How would you format/indent this piece of code?


How would you format/indent this piece of code?

int ID = Blahs.Add( new Blah( -1, -2, -3) );


int ID = Blahs.Add( new Blah( 1,2,3,55 ) ); <hr /><h3>Edit:</h3>

My class has lots of parameters actually, so that might effect your response.


I agree with Patrick McElhaney; there is no need to nest it....

Blah aBlah = new Blah( 1, 2, 3, 55 ); int ID = Blahas.Add( aBlah );

There are a couple of small advantage here:

<ol><li>You can set a break point on the second line and inspect 'aBlah'. </li> <li>Your diffs will be cleaner (changes more obvious) without nesting the statements, e.g. creating the new Blah is in an independent statement from adding it to the list.</li> </ol>


I'd go with the one-liner. If the real arguments make one line too long, I would break it up with a variable.

Blah blah = new Blah(1,2,3,55); int ID = Blahs.Add( blah );


All numbers are being added to a result. No need to comment each number separately. A comment "these numbers are added together" will do it. I'm going to do it like this:

int result = Blahs.Add( new Blah(1, 2, 3, 55) );

but if those numbers carry some meaning on their own, each number could stand for something entirely different, for example if Blah denotes the type for an inventory item. I would go with

int ID = Blahs.Add( new Blah( 1, /* wtf is this */ 2, /* wtf is this */ 3, /* wtf is this */ 55 /* and huh */ ));


int ID = Blahs.Add ( new Blah ( 1, /* When the answer is within this percentage, accept it. */ 2, /* Initial seed for algorithm */ 3, /* Maximum threads for calculation */ 55 /* Limit on number of hours, a thread may iterate */ ) );



int ID = Blahs.Add( new Blah( 1, 2, 3, 55 ) );

I must confess, though, that 76 times out of 77 I do what you did the first time.


first way since you are inlining it anyway.


I would use similar formatting as your first example, but without the redundant space delimiters before and after the parenthesis delimiters:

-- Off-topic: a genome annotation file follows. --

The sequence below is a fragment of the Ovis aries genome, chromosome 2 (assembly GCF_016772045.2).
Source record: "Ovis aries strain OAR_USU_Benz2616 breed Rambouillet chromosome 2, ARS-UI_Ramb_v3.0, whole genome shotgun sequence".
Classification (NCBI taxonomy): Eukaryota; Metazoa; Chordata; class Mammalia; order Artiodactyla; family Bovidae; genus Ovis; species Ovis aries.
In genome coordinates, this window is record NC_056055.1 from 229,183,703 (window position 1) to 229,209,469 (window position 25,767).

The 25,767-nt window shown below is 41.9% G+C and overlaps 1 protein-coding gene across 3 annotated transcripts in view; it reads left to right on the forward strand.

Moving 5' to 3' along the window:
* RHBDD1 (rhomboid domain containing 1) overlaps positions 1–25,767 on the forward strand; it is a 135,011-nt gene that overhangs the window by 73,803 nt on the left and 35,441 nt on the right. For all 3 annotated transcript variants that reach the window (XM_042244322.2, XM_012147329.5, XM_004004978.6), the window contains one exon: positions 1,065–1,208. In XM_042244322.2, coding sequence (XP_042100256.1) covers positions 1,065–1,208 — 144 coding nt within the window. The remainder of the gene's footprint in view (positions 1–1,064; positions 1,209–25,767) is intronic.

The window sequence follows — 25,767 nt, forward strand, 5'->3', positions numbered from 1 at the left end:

int id = BLahs.Add(new Blah(-1, -2, -3));

Note that I also wouldn't use an all upper-case variable name in this situation, which often implies something special, like a constant.


Either split it into two lines:

new_Blah = new Blah(-1, -2, -3) int ID = BLahs.Add(new_Blah);

Or indent the new Blah(); call:

int ID = BLahs.Add( new Blah(-1, -2, -3) );

Unless the arguments were long, in which case I'd probably do something like..

int ID = BLahs.Add(new Blah( (-1 * 24) + 9, -2, -3 ));

As a slightly more practical example, in Python I quite commonly do the either of the following:

myArray.append( someFunction(-1, -2, -3) ) myArray.append(someFunction( otherFunction("An Arg"), (x**2) + 4, something = True ))


One line, unless there's a lot of data. I'd draw the line at about ten items or sixty, seventy columns in total, whatever comes first.


Whatever Eclipse's auto-formatter gives me, so when the next dev works on that code and formats before committing, there aren't weird issues with the diff.


int ID = Blahs.Add(new Blah(1,2,3,55)); // Numbers n such that the set of base 4 digits of n equals the set of base 6 digits of n.


The problem with

Blah aBlah = new Blah( 1, 2, 3, 55 ); int ID = Blahas.Add( aBlah );

is that it messes with your namespace. If you don't need a reference to the Blah you shouldn't create it.


I'd either do it as a one-liner or assign the new Blah to a variable, depending on whether I'll need to reference that Blah directly again.

As far as the readability issue which a couple answers have addressed by putting each argument on a separate line with comments, I would address that by using named parameters. (But not all languages support named parameters, unfortunately.)

int ID = BLahs.Add(new Blah( foo => -1, bar => -2, baz => -3 ));


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